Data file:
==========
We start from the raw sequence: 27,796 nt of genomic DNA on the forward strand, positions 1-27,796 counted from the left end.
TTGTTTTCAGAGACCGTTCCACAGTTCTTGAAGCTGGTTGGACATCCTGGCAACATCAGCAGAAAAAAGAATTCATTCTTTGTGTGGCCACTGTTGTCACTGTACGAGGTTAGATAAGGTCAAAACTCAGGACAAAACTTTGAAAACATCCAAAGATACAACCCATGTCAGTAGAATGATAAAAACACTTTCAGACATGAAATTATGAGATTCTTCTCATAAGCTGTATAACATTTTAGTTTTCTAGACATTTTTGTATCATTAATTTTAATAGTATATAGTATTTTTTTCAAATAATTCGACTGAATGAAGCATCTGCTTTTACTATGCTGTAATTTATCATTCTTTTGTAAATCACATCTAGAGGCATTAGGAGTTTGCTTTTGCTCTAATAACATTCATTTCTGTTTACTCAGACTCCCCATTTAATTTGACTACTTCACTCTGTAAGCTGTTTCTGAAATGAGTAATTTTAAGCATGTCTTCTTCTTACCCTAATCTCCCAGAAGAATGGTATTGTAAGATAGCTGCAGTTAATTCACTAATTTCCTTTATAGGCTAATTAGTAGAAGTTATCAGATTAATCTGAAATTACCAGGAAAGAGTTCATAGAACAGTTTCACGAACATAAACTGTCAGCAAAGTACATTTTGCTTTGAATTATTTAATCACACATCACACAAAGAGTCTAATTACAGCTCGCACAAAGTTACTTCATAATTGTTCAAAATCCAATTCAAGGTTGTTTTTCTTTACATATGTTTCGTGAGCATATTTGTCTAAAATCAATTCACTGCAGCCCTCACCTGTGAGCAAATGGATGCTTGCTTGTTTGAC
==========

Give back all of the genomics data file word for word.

We start from the raw sequence: 27,796 nt of genomic DNA on the forward strand, positions 1-27,796 counted from the left end.
TTGTTTTCAGAGACCGTTCCACAGTTCTTGAAGCTGGTTGGACATCCTGGCAACATCAGCAGAAAAAAGAATTCATTCTTTGTGTGGCCACTGTTGTCACTGTACGAGGTTAGATAAGGTCAAAACTCAGGACAAAACTTTGAAAACATCCAAAGATACAACCCATGTCAGTAGAATGATAAAAACACTTTCAGACATGAAATTATGAGATTCTTCTCATAAGCTGTATAACATTTTAGTTTTCTAGACATTTTTGTATCATTAATTTTAATAGTATATAGTATTTTTTTCAAATAATTCGACTGAATGAAGCATCTGCTTTTACTATGCTGTAATTTATCATTCTTTTGTAAATCACATCTAGAGGCATTAGGAGTTTGCTTTTGCTCTAATAACATTCATTTCTGTTTACTCAGACTCCCCATTTAATTTGACTACTTCACTCTGTAAGCTGTTTCTGAAATGAGTAATTTTAAGCATGTCTTCTTCTTACCCTAATCTCCCAGAAGAATGGTATTGTAAGATAGCTGCAGTTAATTCACTAATTTCCTTTATAGGCTAATTAGTAGAAGTTATCAGATTAATCTGAAATTACCAGGAAAGAGTTCATAGAACAGTTTCACGAACATAAACTGTCAGCAAAGTACATTTTGCTTTGAATTATTTAATCACACATCACACAAAGAGTCTAATTACAGCTCGCACAAAGTTACTTCATAATTGTTCAAAATCCAATTCAAGGTTGTTTTTCTTTACATATGTTTCGTGAGCATATTTGTCTAAAATCAATTCACTGCAGCCCTCACCTGTGAGCAAATGGATGCTTGCTTGTTTGAC